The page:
These powers may only be used to deal with the most serious offences covered by this Bill, as well as where state threats activity involves violence or constitutes a serious threat to life or public safety.

Turning to the powers themselves, part 1 of schedule 2 legislates for powers of search and seizure as they apply in England, Wales and Northern Ireland. They provide for the police to gain access to material likely to be evidence of a relevant act, which covers specific offences or certain acts or threats under the Bill.

Where the relevant act has been, or is about to be, committed the powers in part 1 of this schedule are different, depending on the nature of the material sought to reflect the enhanced safeguards that are required to protect confidential material.

Under paragraph 2, for non-confidential material, the police can obtain a warrant to enter and search premises and to seize and retain material. There are two key conditions that a court must be satisfied are met for such a warrant to be granted: first, that a relevant act has been, or is about to be, committed and, secondly, that the material sought on a premises is likely to be evidence of that act and is not confidential material. Should the police apply for an all-premises warrant, an additional condition applies: it must not be reasonably practicable to set out all the premises that the person of interest occupies or controls, but that may need to be searched. To access confidential material, a production order must be obtained, should this course fail or be unavailable through a warrant.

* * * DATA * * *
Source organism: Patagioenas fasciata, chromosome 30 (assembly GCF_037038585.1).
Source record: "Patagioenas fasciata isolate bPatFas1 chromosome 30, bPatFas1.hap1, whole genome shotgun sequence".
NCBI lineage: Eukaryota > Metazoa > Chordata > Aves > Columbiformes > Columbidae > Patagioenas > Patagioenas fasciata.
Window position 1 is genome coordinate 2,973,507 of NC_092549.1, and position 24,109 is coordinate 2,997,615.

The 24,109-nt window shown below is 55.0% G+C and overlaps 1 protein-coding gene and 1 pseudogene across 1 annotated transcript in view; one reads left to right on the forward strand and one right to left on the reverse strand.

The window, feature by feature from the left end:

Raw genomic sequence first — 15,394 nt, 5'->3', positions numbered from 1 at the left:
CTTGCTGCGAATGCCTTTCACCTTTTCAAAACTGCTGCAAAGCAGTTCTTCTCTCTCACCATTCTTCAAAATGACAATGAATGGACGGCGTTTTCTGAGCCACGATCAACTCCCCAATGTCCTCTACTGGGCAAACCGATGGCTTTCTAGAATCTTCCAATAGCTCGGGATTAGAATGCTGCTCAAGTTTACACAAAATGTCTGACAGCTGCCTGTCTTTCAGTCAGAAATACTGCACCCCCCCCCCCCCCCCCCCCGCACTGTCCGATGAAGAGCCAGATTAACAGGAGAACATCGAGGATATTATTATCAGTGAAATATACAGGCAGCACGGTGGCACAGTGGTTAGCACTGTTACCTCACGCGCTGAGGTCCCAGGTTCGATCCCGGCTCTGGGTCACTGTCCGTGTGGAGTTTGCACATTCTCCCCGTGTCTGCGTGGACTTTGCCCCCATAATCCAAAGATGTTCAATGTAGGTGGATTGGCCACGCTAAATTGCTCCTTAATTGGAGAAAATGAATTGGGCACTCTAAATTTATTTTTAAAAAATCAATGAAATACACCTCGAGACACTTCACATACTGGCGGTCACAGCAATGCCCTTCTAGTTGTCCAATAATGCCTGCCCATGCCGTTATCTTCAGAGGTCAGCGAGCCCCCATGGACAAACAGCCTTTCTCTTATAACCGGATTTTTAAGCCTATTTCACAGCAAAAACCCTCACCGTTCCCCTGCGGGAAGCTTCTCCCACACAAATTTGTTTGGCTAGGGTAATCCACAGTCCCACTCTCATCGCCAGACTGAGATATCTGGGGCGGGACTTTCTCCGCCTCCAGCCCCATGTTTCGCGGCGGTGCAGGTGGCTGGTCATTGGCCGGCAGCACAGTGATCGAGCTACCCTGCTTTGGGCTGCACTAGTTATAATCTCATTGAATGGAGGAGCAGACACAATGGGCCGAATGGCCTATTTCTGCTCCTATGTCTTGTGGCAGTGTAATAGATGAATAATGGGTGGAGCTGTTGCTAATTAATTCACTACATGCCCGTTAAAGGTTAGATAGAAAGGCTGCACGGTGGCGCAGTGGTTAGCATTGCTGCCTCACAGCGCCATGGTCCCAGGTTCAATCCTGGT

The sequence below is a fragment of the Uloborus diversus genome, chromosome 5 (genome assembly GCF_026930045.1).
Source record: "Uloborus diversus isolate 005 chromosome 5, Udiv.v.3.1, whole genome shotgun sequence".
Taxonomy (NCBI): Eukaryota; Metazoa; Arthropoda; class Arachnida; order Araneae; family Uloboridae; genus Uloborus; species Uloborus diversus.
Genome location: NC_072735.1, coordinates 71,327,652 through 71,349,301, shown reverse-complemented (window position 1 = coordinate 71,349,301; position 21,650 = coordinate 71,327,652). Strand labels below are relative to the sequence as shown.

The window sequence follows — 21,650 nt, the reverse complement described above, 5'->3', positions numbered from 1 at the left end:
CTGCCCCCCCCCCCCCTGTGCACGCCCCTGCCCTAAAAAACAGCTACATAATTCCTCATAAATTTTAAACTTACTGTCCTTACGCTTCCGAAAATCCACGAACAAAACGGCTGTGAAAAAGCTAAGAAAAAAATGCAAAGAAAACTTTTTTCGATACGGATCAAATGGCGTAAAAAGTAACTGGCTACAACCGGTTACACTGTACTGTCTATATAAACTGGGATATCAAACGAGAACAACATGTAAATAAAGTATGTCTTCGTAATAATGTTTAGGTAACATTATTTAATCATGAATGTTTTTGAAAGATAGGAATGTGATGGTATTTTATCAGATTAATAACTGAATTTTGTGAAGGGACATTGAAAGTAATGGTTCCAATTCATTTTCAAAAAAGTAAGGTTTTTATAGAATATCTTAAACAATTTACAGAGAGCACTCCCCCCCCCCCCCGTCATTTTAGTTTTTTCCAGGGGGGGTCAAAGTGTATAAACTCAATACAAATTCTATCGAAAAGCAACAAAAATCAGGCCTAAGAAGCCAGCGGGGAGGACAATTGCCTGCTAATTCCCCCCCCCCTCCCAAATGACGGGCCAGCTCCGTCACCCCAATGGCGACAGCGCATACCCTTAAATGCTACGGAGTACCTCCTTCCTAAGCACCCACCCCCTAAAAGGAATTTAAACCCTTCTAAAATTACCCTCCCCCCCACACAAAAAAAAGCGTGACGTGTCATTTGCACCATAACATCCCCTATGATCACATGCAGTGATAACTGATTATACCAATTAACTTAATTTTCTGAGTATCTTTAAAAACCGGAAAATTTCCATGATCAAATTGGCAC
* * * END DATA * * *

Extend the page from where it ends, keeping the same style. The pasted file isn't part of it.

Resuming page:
For a production order to be granted, there are four tests or conditions, all of which must be satisfied for a judge to grant a production order. First, there must be reasonable grounds to suspect that a relevant act has been, or is about to be, committed. Secondly, it must be confidential material that will likely evidence a relevant act and not be legally privileged. Thirdly, the material must be likely to be of substantial value to the investigation. Finally, it must be in the public interest considering the benefit it would provide to the investigation in question and the circumstances in which it is held.

Given the nature of the material, it is right that more robust tests must be met before access to this material is granted. If granted, a production order requires a person to produce or give the police access to material. There are also circumstances in which a judge may grant a production order where the police suspect that evidence will come into a person’s possession within 28 days. That mirrors the power available in counter-terrorism legislation—that is an important point. In certain circumstances, a constable can apply to a judge to grant a warrant to enter premises, and search for and seize confidential material. This type of warrant cannot be granted unless it satisfies all four of the same tests that are required for a production order.